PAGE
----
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Don McKay holds a unique place in New Zealand rugby history

Don McKay holds a unique place in New Zealand rugby history

All BlacksFebruary 8, 2024

All Blacks wing Don McKay, who died in Auckland on February 6, aged 86, was part of a unique piece of rugby history when he made his Test debut against France at Eden Park in 1961.

McKay scored in the first play of the Test against the French, who were playing their first Test on New Zealand soil.

McKay talked about his All Blacks debut in Behind the Silver Fern.

"It was great to play my first Test on my home ground at Eden Park. I had played in front of big crowds in Ranfurly Shield games, but I remember the intensity of the crowd when we ran out.

"The air was electric. I felt like I had a block of ice in my stomach. You were concentrating so much that the halves seemed about ten minutes long.

"Don Clarke kicked the ball dead to start the game, which you were allowed to do then. The French brought the ball up to the twenty-five [22m], and a Frenchman was in front of the re-start.

"So, we got the scrum feed in the middle of the field. Des Connor, at halfback, always looked for space. He got the ball from the scrum, and Neil Wolfe, the first-five, came around my side with the ball and passed to me.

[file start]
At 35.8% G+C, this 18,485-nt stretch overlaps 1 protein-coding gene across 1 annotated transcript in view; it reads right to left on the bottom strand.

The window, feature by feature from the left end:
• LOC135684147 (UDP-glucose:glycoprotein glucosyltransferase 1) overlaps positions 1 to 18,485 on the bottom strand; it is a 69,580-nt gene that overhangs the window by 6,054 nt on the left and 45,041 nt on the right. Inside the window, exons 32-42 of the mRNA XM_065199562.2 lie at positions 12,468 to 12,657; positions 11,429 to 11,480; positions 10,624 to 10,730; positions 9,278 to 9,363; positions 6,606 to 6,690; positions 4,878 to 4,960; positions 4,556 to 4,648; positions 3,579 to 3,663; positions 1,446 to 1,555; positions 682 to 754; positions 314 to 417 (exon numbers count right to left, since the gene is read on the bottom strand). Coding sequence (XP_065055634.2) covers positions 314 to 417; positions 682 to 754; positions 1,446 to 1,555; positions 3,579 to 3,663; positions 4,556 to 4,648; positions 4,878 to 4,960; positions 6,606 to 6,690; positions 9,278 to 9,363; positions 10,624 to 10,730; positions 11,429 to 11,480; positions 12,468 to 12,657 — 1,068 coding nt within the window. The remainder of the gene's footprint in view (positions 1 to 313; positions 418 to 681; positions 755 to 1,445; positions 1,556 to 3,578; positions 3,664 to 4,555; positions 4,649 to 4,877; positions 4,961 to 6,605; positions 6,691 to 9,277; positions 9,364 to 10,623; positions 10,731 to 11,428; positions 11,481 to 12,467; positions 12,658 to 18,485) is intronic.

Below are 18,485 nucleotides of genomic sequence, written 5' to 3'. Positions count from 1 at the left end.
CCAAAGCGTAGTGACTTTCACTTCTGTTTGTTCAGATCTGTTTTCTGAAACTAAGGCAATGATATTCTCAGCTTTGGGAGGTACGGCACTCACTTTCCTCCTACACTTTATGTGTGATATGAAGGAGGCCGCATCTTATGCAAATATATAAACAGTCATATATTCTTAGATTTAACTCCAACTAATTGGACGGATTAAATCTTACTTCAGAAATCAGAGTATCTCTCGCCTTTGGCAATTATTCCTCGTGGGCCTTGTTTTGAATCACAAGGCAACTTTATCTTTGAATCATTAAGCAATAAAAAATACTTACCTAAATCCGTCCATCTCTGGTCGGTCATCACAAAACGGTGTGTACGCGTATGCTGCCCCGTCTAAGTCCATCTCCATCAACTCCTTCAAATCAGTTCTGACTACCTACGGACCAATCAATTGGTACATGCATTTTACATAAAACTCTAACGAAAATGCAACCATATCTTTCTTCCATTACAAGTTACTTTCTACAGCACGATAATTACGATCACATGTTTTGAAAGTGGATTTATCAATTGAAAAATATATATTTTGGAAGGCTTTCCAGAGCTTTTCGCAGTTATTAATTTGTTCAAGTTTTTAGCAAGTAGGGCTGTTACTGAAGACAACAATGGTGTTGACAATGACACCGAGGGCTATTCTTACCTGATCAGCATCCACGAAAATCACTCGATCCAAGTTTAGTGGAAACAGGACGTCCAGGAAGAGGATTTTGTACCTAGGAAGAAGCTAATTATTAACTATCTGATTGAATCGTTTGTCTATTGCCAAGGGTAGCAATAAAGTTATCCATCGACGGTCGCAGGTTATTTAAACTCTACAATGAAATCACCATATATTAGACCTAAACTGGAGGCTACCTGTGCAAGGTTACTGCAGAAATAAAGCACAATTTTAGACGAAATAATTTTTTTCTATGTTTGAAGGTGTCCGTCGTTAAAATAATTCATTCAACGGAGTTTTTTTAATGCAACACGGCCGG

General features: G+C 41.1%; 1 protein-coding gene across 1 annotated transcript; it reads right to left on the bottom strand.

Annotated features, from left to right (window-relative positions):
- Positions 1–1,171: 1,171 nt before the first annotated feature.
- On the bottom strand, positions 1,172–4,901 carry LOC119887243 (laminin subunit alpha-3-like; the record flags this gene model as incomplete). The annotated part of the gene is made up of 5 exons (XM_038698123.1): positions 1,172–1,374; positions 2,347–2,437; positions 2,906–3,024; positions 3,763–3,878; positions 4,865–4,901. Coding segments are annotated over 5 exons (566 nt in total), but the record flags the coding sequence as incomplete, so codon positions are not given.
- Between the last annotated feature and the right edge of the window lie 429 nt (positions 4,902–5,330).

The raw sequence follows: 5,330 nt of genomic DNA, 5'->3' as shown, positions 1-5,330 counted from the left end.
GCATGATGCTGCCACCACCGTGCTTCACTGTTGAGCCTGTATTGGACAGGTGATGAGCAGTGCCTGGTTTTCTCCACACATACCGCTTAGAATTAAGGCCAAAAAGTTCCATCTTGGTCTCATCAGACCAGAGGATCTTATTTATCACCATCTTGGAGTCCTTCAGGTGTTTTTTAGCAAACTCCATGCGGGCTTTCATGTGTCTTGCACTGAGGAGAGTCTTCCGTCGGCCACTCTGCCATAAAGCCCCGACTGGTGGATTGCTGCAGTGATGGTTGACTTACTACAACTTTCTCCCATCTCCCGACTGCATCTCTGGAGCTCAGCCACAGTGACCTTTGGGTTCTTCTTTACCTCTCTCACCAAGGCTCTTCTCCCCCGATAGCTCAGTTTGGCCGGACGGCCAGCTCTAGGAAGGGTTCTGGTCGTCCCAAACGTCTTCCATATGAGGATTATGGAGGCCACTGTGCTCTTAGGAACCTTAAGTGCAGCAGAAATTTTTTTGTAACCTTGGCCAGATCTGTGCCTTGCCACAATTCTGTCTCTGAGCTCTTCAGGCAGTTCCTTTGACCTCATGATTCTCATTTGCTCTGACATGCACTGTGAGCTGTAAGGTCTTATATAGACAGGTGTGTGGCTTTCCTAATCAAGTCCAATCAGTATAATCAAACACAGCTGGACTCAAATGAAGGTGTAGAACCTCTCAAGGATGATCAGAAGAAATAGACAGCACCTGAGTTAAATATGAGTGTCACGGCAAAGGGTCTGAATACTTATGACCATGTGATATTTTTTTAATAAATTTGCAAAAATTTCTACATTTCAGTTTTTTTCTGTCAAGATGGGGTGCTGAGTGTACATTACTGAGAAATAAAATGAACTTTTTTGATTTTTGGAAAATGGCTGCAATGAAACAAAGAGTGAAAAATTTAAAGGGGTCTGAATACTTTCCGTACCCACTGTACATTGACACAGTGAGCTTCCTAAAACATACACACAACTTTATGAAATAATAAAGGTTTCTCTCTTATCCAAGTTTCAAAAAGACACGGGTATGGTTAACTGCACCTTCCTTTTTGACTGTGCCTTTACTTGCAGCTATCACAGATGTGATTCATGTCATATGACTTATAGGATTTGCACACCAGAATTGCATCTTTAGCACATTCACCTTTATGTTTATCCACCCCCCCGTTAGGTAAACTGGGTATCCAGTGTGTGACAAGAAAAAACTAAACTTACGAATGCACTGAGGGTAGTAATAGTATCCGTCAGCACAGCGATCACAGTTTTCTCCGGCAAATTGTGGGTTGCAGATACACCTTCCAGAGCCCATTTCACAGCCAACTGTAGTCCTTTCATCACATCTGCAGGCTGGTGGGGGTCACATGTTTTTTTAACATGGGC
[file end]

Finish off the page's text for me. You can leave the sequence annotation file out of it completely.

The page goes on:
"The French fullback was standing on the goal line, so it was easy to run in and out at him to score.

"Des had his first touch of the ball in Test rugby when he fed the scrum, Neil had his first touch when passing to me for my first touch in Tests. Scoring the try so early in the game gave me a sense of relief."

McKay, who scored two tries in five Tests, was part of Auckland's Ranfurly Shield side of the early 1960s under the coaching of Fred Allen.

He played in the three Tests against France and the two Tests of England's short tour to New Zealand in 1963, scoring a try in the second Test, his final All Blacks appearance.

He toured Australia in 1962 and finished as the leading try scorer with 16 tries, including five in the second half of the 103-0 win over Northern New South Wales.

While he was in the running for a place in the 1963-64 All Blacks team that played in Britain, Ireland, and France later that season, he missed out because the selectors opted to develop younger wingers with the future in mind.

He played 89 games for Auckland between 1958 and 1966. He became an administrator at club and provincial level and was made a life member of the Auckland Rugby Union, North Shore Rugby Club and NZ Barbarians.

We are saddened by the passing of All Black #618 Don McKay yesterday. In addition to his 12 matches in the black jersey, Don gave back to the game as an administrator at club and provincial level, and was a Life Member of Auckland Rugby, North Shore Rugby Club and NZ Barbarians. pic.twitter.com/gmnNHOAz7Y

— New Zealand Rugby (@NZRugby) February 7, 2024

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